Occupy Forum: Mayor Gayle McLaughlin: Making Local Democracy Work in the City of Richmond


January 7, 2014 @ 2:00 am – 5:00 am
Unite Here, Local 2, near Civic Center BART
219 Golden Gate Avenue
San Francisco, CA 94102
Donations encouraged; no one turned away!
Ruthie Sakheim
A growing disconnect between citizens and government has renewed the need for local leaders to revisit issues of democracy and governance. What can we learn from Richmond? From standing up to Wall Street banks by using eminent domain to stop foreclosures, to taking on Chevron — California’s biggest polluter and a tax evader, Mayor Gayle McLaughlin is actually representing the people of Richmond and showing us representative democracy at its best.

Despite powerful attacks, Richmond became the first municipality in the nation to beat back Wall Street threats, litigation, and a campaign dedicated to end the city’s program using eminent domain to help underwater homeowners. How was the community, led by Mayor McLaughlin, able to hold off the banks, asset managers and securities units of Bank of America, JPMorgan Chase, Wells Fargo, Citigroup, Goldman Sachs, and AIG, the very same firms that caused the foreclosure crisis in the first place?

For decades, environmental justice groups including Richmond Progressive Alliance, West County Toxics Coalition, and Communities for a better environment have fought Chevron, one of the world’s top polluters and a major tax evader whose refinery has long dominated the city. Chevron’s toxic, explosive, and corrosive chemicals and toxic releases cause devastating harm. To add insult to injury, Chevron vehemently opposes paying its fair share of taxes. Last fall, the oil giant pumped $1.2 million into city elections “They have been polluting our democracy along with polluting our environment,” said McLaughlin. The City of Richmond is currently suing Chevron for damages from the massive 2012 fire and Mayor McLaughlin has called on Chevron to pay its taxes and create a new corporate culture by putting the health and safety needs of Richmond residents before its profits. At the press conference announcing the city’s lawsuit against Chevron, McLaughlin was clear: “This isn’t just about money, it’s also about a culture of abuse. This suit is a situation requiring Chevron to be accountable to our community.”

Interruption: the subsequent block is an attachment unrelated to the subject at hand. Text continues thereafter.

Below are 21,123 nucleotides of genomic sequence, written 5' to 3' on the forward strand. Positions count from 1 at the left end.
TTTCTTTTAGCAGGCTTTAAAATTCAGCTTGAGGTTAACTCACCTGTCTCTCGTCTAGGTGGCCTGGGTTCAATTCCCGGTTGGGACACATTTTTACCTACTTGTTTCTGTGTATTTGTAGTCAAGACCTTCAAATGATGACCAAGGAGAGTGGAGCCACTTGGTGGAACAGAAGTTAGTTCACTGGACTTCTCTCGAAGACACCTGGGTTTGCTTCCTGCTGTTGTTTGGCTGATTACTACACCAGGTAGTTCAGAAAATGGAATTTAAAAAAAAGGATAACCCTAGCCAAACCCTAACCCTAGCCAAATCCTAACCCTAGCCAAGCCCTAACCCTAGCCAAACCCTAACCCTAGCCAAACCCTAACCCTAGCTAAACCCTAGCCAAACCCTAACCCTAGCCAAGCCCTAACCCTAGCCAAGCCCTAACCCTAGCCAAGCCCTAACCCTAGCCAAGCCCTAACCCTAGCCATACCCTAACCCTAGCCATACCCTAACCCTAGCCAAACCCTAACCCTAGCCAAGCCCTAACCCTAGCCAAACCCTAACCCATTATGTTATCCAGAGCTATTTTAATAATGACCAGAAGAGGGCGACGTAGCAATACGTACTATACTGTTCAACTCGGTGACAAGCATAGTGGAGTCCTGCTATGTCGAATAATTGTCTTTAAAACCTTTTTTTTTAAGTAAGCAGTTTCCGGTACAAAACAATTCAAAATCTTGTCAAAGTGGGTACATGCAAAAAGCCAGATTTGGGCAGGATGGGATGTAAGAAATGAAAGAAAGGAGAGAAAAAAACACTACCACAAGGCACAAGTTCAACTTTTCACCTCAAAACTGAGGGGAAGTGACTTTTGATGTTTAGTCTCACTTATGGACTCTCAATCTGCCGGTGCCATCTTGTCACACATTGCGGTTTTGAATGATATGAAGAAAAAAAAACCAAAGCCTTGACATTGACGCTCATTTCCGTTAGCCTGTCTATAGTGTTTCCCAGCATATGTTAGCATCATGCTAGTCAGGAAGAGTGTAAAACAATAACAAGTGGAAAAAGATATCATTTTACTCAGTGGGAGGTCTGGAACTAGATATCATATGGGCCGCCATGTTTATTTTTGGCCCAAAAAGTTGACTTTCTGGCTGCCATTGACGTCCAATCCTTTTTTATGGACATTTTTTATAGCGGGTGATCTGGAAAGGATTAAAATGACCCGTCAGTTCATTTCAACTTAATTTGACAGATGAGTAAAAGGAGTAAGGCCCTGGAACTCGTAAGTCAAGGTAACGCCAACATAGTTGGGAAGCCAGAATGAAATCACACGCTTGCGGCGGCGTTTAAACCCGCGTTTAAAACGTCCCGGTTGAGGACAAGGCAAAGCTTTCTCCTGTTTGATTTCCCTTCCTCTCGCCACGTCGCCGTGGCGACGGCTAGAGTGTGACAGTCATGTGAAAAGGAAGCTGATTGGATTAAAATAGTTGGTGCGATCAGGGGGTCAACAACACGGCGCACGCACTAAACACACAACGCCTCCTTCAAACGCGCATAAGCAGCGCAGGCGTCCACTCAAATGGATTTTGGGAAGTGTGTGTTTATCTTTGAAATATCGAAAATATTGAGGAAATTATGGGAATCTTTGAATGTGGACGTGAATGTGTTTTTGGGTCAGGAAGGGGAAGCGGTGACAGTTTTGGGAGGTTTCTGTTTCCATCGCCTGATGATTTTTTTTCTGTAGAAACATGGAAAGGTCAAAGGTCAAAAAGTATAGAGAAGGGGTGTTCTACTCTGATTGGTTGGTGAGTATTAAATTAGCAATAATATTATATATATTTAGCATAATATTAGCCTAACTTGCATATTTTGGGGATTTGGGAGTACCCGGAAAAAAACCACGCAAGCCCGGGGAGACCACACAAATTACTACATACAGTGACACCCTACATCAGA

Richmond is on the rise. Mayor McLaughlin’s focus on working side by side with a community that has suffered decades of injustice is helping to showcase how an urban community is transforming itself in the 21st Century.

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Time will be allotted for Q&A, discussion and announcements. Donations
to OccupyForum to cover costs are encouraged; no one turned away!

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